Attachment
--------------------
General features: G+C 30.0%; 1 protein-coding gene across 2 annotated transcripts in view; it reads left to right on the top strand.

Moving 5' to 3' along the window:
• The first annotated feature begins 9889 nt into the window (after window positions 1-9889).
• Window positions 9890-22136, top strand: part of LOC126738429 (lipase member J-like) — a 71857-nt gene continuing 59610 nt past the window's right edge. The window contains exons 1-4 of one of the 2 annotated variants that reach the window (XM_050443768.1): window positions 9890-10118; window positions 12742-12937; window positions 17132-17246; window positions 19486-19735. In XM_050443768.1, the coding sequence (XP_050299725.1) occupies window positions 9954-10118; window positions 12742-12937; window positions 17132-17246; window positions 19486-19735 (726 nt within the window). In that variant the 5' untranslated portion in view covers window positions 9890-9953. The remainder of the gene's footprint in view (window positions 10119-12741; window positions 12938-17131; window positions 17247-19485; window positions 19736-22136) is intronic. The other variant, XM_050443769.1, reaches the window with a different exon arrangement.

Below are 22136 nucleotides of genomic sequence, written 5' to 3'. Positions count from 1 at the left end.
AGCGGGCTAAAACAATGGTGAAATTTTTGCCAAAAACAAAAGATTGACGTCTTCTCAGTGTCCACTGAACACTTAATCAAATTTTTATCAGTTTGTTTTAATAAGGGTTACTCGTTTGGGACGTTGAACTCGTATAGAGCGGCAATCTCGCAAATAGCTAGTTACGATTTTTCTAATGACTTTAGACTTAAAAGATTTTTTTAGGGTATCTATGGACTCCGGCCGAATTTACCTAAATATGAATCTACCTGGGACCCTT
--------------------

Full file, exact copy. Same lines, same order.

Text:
General features: G+C 30.0%; 1 protein-coding gene across 2 annotated transcripts in view; it reads left to right on the top strand.

Moving 5' to 3' along the window:
• The first annotated feature begins 9889 nt into the window (after window positions 1-9889).
• Window positions 9890-22136, top strand: part of LOC126738429 (lipase member J-like) — a 71857-nt gene continuing 59610 nt past the window's right edge. The window contains exons 1-4 of one of the 2 annotated variants that reach the window (XM_050443768.1): window positions 9890-10118; window positions 12742-12937; window positions 17132-17246; window positions 19486-19735. In XM_050443768.1, the coding sequence (XP_050299725.1) occupies window positions 9954-10118; window positions 12742-12937; window positions 17132-17246; window positions 19486-19735 (726 nt within the window). In that variant the 5' untranslated portion in view covers window positions 9890-9953. The remainder of the gene's footprint in view (window positions 10119-12741; window positions 12938-17131; window positions 17247-19485; window positions 19736-22136) is intronic. The other variant, XM_050443769.1, reaches the window with a different exon arrangement.

Below are 22136 nucleotides of genomic sequence, written 5' to 3'. Positions count from 1 at the left end.
AGCGGGCTAAAACAATGGTGAAATTTTTGCCAAAAACAAAAGATTGACGTCTTCTCAGTGTCCACTGAACACTTAATCAAATTTTTATCAGTTTGTTTTAATAAGGGTTACTCGTTTGGGACGTTGAACTCGTATAGAGCGGCAATCTCGCAAATAGCTAGTTACGATTTTTCTAATGACTTTAGACTTAAAAGATTTTTTTAGGGTATCTATGGACTCCGGCCGAATTTACCTAAATATGAATCTACCTGGGACCCTT